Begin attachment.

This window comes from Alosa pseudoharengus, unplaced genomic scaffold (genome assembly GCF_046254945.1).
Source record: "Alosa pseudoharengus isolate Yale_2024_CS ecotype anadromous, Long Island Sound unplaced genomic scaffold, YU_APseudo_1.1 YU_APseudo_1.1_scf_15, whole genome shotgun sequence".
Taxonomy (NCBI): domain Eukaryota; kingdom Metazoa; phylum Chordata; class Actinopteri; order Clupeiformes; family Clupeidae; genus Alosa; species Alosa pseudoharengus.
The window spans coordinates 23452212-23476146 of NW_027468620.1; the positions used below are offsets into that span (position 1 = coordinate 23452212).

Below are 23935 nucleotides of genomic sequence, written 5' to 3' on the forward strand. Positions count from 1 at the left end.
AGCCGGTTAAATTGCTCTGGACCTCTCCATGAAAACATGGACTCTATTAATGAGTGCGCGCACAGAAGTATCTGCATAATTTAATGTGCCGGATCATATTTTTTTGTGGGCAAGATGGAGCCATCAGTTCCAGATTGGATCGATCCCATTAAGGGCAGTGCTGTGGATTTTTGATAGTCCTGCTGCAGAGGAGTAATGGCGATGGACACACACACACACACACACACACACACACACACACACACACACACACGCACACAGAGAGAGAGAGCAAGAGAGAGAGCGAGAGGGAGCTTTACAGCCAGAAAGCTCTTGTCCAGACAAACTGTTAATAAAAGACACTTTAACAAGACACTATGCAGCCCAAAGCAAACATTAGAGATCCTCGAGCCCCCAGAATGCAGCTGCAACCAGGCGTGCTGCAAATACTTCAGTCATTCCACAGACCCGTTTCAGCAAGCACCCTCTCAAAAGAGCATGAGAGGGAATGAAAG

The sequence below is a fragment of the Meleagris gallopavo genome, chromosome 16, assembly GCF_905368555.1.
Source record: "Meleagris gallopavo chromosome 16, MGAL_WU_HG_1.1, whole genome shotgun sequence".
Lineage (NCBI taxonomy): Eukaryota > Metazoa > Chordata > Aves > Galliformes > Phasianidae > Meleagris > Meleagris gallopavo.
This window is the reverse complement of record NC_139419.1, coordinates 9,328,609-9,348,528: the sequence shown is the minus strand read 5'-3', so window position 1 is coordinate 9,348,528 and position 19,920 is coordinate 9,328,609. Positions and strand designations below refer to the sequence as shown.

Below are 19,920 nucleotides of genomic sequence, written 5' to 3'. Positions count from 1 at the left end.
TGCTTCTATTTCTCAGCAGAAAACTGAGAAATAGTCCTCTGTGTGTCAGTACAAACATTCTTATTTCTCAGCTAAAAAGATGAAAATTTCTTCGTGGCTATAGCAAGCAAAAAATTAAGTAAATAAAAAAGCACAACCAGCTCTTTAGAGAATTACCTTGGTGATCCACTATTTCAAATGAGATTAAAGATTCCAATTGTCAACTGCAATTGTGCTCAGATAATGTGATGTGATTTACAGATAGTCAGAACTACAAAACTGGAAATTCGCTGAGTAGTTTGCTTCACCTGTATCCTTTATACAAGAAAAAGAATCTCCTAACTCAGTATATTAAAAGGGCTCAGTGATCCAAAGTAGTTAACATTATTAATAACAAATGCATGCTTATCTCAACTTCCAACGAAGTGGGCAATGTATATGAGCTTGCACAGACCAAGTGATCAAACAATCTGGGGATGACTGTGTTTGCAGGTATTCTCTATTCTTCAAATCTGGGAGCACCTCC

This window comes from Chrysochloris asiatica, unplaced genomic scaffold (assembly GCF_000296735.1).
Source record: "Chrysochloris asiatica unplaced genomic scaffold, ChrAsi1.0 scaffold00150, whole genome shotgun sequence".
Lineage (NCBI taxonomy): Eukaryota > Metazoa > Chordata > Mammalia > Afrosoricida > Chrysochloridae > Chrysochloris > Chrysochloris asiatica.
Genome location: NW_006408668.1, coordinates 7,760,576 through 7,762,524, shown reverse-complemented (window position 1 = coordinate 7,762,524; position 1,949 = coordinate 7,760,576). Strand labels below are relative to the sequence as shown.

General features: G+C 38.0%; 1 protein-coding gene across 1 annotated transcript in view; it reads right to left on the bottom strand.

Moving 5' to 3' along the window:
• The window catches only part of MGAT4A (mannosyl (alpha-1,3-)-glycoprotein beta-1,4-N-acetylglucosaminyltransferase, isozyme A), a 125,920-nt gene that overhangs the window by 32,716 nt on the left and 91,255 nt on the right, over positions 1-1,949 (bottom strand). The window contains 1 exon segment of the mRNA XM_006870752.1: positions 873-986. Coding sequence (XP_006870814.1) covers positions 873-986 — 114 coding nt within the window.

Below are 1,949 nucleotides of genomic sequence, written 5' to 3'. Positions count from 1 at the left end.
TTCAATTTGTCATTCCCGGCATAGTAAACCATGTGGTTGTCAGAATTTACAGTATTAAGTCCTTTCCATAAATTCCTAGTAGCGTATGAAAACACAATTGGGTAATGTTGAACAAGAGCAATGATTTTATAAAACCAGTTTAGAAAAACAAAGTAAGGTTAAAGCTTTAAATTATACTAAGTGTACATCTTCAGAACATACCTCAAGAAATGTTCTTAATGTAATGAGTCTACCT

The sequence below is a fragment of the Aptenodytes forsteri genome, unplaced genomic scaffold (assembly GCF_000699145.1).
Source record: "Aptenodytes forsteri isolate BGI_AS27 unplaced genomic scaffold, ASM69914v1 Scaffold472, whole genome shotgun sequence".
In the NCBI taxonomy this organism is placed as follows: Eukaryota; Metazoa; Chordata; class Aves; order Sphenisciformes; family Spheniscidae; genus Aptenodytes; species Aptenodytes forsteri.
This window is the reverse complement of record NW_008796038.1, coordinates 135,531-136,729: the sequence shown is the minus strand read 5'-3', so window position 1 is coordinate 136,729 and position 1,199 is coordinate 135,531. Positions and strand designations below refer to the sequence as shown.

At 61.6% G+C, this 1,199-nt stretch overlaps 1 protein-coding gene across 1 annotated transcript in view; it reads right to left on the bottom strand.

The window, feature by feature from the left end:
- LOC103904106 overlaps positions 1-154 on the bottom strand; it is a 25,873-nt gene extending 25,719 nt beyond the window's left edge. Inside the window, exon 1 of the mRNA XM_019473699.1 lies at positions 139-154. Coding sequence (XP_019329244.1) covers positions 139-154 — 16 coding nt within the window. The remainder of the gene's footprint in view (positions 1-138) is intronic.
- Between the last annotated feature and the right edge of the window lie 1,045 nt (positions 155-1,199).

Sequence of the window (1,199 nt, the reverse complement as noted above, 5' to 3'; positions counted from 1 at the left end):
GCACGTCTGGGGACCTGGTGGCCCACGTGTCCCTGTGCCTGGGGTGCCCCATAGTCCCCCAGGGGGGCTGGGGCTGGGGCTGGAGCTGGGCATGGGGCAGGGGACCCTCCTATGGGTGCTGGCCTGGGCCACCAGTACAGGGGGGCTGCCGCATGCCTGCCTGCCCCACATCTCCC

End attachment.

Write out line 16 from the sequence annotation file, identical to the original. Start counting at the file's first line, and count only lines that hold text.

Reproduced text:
Genome location: NW_006408668.1, coordinates 7,760,576 through 7,762,524, shown reverse-complemented (window position 1 = coordinate 7,762,524; position 1,949 = coordinate 7,760,576). Strand labels below are relative to the sequence as shown.